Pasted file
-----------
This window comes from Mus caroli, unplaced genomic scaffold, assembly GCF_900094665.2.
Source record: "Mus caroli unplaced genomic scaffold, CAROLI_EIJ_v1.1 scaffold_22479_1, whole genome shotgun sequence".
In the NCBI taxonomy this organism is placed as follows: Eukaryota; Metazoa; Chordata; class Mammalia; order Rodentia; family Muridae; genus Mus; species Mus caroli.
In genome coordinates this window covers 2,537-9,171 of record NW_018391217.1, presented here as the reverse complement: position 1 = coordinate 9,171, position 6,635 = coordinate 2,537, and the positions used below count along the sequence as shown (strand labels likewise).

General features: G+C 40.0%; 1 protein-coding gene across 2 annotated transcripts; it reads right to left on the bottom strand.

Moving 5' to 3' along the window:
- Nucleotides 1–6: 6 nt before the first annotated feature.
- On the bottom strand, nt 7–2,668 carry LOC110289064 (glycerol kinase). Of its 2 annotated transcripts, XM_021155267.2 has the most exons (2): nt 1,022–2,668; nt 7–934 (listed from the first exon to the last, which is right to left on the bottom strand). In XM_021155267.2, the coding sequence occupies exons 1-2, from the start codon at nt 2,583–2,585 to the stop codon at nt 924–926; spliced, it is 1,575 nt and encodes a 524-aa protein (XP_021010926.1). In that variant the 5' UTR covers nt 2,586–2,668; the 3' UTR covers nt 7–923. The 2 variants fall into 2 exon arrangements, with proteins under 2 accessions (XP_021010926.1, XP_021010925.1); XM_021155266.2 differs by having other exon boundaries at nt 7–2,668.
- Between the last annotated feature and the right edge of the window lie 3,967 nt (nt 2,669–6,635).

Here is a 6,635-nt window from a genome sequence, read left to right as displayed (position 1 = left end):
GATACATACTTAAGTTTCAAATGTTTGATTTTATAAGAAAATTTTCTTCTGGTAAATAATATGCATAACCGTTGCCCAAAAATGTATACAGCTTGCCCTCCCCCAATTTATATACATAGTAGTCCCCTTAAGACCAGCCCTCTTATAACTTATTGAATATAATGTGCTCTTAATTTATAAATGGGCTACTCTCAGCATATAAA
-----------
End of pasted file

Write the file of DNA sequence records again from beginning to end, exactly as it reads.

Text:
This window comes from Mus caroli, unplaced genomic scaffold, assembly GCF_900094665.2.
Source record: "Mus caroli unplaced genomic scaffold, CAROLI_EIJ_v1.1 scaffold_22479_1, whole genome shotgun sequence".
In the NCBI taxonomy this organism is placed as follows: Eukaryota; Metazoa; Chordata; class Mammalia; order Rodentia; family Muridae; genus Mus; species Mus caroli.
In genome coordinates this window covers 2,537-9,171 of record NW_018391217.1, presented here as the reverse complement: position 1 = coordinate 9,171, position 6,635 = coordinate 2,537, and the positions used below count along the sequence as shown (strand labels likewise).

General features: G+C 40.0%; 1 protein-coding gene across 2 annotated transcripts; it reads right to left on the bottom strand.

Moving 5' to 3' along the window:
- Nucleotides 1–6: 6 nt before the first annotated feature.
- On the bottom strand, nt 7–2,668 carry LOC110289064 (glycerol kinase). Of its 2 annotated transcripts, XM_021155267.2 has the most exons (2): nt 1,022–2,668; nt 7–934 (listed from the first exon to the last, which is right to left on the bottom strand). In XM_021155267.2, the coding sequence occupies exons 1-2, from the start codon at nt 2,583–2,585 to the stop codon at nt 924–926; spliced, it is 1,575 nt and encodes a 524-aa protein (XP_021010926.1). In that variant the 5' UTR covers nt 2,586–2,668; the 3' UTR covers nt 7–923. The 2 variants fall into 2 exon arrangements, with proteins under 2 accessions (XP_021010926.1, XP_021010925.1); XM_021155266.2 differs by having other exon boundaries at nt 7–2,668.
- Between the last annotated feature and the right edge of the window lie 3,967 nt (nt 2,669–6,635).

Here is a 6,635-nt window from a genome sequence, read left to right as displayed (position 1 = left end):
GATACATACTTAAGTTTCAAATGTTTGATTTTATAAGAAAATTTTCTTCTGGTAAATAATATGCATAACCGTTGCCCAAAAATGTATACAGCTTGCCCTCCCCCAATTTATATACATAGTAGTCCCCTTAAGACCAGCCCTCTTATAACTTATTGAATATAATGTGCTCTTAATTTATAAATGGGCTACTCTCAGCATATAAA